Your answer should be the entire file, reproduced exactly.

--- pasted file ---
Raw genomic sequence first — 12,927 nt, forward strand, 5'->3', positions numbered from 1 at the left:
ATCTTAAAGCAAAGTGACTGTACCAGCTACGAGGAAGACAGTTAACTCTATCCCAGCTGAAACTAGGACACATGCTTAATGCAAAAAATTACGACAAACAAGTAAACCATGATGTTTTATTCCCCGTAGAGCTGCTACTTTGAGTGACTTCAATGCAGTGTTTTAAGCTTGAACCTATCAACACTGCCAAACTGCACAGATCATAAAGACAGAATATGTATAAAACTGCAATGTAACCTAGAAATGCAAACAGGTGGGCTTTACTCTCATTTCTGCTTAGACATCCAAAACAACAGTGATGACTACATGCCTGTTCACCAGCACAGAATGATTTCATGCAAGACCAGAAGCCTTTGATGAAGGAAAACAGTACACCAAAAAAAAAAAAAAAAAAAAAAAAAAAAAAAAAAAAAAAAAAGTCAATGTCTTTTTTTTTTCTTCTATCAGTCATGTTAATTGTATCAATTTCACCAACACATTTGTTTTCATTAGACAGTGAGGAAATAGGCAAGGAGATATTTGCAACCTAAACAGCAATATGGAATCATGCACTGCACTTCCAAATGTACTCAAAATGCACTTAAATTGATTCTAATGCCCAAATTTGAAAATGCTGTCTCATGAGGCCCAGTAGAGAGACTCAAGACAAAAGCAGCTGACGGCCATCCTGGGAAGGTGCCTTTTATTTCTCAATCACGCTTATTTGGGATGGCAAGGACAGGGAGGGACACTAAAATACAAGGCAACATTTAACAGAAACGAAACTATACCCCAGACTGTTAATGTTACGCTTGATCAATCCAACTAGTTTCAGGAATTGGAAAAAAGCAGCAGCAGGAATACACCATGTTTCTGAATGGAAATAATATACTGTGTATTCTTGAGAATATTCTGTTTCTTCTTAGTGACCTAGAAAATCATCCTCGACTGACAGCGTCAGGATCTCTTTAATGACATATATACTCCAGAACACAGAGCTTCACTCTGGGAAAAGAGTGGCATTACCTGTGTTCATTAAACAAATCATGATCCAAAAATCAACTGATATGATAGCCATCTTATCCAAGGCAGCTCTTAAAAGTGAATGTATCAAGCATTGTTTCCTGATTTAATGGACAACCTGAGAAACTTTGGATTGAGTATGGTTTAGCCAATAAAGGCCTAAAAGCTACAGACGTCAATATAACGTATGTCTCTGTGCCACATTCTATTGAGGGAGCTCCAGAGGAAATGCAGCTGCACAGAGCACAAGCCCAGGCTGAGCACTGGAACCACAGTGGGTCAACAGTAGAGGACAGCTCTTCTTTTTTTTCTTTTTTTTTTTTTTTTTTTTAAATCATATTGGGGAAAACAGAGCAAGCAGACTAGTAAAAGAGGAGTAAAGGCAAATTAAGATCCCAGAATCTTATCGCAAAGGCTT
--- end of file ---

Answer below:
Raw genomic sequence first — 12,927 nt, forward strand, 5'->3', positions numbered from 1 at the left:
ATCTTAAAGCAAAGTGACTGTACCAGCTACGAGGAAGACAGTTAACTCTATCCCAGCTGAAACTAGGACACATGCTTAATGCAAAAAATTACGACAAACAAGTAAACCATGATGTTTTATTCCCCGTAGAGCTGCTACTTTGAGTGACTTCAATGCAGTGTTTTAAGCTTGAACCTATCAACACTGCCAAACTGCACAGATCATAAAGACAGAATATGTATAAAACTGCAATGTAACCTAGAAATGCAAACAGGTGGGCTTTACTCTCATTTCTGCTTAGACATCCAAAACAACAGTGATGACTACATGCCTGTTCACCAGCACAGAATGATTTCATGCAAGACCAGAAGCCTTTGATGAAGGAAAACAGTACACCAAAAAAAAAAAAAAAAAAAAAAAAAAAAAAAAAAAAAAAAAAGTCAATGTCTTTTTTTTTTCTTCTATCAGTCATGTTAATTGTATCAATTTCACCAACACATTTGTTTTCATTAGACAGTGAGGAAATAGGCAAGGAGATATTTGCAACCTAAACAGCAATATGGAATCATGCACTGCACTTCCAAATGTACTCAAAATGCACTTAAATTGATTCTAATGCCCAAATTTGAAAATGCTGTCTCATGAGGCCCAGTAGAGAGACTCAAGACAAAAGCAGCTGACGGCCATCCTGGGAAGGTGCCTTTTATTTCTCAATCACGCTTATTTGGGATGGCAAGGACAGGGAGGGACACTAAAATACAAGGCAACATTTAACAGAAACGAAACTATACCCCAGACTGTTAATGTTACGCTTGATCAATCCAACTAGTTTCAGGAATTGGAAAAAAGCAGCAGCAGGAATACACCATGTTTCTGAATGGAAATAATATACTGTGTATTCTTGAGAATATTCTGTTTCTTCTTAGTGACCTAGAAAATCATCCTCGACTGACAGCGTCAGGATCTCTTTAATGACATATATACTCCAGAACACAGAGCTTCACTCTGGGAAAAGAGTGGCATTACCTGTGTTCATTAAACAAATCATGATCCAAAAATCAACTGATATGATAGCCATCTTATCCAAGGCAGCTCTTAAAAGTGAATGTATCAAGCATTGTTTCCTGATTTAATGGACAACCTGAGAAACTTTGGATTGAGTATGGTTTAGCCAATAAAGGCCTAAAAGCTACAGACGTCAATATAACGTATGTCTCTGTGCCACATTCTATTGAGGGAGCTCCAGAGGAAATGCAGCTGCACAGAGCACAAGCCCAGGCTGAGCACTGGAACCACAGTGGGTCAACAGTAGAGGACAGCTCTTCTTTTTTTTCTTTTTTTTTTTTTTTTTTTTAAATCATATTGGGGAAAACAGAGCAAGCAGACTAGTAAAAGAGGAGTAAAGGCAAATTAAGATCCCAGAATCTTATCGCAAAGGCTT